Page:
Generally, the homeowner will be responsible for the first part of the loss in an amount equal to the deductible of the policy. “So if the policy has a $1,000 deductible, and there was a $1,500 loss, only $500 at most would be paid by the insurance company,” said the expert.
Many claims, canceled policy!
After a homeowner files multiple claims, many insurance companies may cancel a policy. Reiss recommends that you determine how this would work beforehand.
Thanks to Ana Puello for assistance with the translation.
- The Harvard Joint Center for Housing Studies has released America’s Rental Housing: Expanding Options for Diverse and Growing Demand in which it finds that the last ten years have seem an unprecedented growth in the demand for rental housing.
December 9, 2015
Realtor.com quoted me in Why the Guy Who Paid Off His Mortgage in 3 Years Isn’t as Smart as You Think. You’ll want to read about this guy:
You’ve gotta hand it to Sean Cooper: In a mere three years, this Toronto homeowner made epic sacrifices to pay off a $255,000 mortgage on his $425,000 house. His reason: “For a lot of people, their mortgage is like a life sentence,” the 30-year-old explained to the press. “I just wanted to not have a mortgage hanging over my head.”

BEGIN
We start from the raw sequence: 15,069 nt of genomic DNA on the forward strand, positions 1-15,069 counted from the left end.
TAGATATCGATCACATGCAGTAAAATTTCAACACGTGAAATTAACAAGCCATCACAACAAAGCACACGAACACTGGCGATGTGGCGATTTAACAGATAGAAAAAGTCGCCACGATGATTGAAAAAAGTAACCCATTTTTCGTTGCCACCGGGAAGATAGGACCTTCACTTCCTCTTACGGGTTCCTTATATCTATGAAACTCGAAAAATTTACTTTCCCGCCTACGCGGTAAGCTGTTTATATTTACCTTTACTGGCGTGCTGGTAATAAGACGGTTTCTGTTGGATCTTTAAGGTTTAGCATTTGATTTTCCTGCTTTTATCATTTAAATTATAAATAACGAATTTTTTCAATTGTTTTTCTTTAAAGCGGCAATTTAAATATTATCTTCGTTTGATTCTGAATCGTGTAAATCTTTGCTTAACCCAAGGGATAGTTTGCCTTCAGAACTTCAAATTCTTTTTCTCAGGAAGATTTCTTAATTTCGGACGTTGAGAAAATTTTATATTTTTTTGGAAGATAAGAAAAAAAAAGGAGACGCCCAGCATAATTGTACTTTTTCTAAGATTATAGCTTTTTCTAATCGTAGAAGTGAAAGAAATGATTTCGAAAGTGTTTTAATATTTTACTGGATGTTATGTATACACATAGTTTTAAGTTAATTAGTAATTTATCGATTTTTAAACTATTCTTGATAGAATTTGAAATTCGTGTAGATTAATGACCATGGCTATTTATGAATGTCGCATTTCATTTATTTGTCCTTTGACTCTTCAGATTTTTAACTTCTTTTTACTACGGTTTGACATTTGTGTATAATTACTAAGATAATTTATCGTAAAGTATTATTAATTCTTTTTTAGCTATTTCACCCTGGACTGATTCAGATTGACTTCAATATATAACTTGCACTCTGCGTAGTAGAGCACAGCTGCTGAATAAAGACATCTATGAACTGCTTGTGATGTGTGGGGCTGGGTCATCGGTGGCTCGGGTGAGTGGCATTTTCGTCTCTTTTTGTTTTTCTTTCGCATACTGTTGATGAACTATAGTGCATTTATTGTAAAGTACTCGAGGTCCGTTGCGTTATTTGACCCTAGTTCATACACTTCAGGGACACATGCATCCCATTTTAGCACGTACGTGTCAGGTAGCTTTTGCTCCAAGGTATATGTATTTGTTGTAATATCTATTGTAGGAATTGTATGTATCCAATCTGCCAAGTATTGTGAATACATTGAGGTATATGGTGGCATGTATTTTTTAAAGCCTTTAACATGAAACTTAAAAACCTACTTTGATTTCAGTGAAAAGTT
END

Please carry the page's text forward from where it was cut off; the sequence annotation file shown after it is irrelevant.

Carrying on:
But some experts say the opposite—that Cooper made a colossal mistake.
Forget the fact that to pay off his mortgage this pension analyst took on two extra jobs (including in the meat section of a supermarket even though he’s a vegetarian) and worked over 100 hours per week. Let’s also set aside the fact that he stopped using his car and claims Kraft dinners were his “best friend” (because clearly his real friends stopped hanging out with him). No, experts argue that Cooper’s extreme mortgage-paying regimen may have actually damaged his financial health.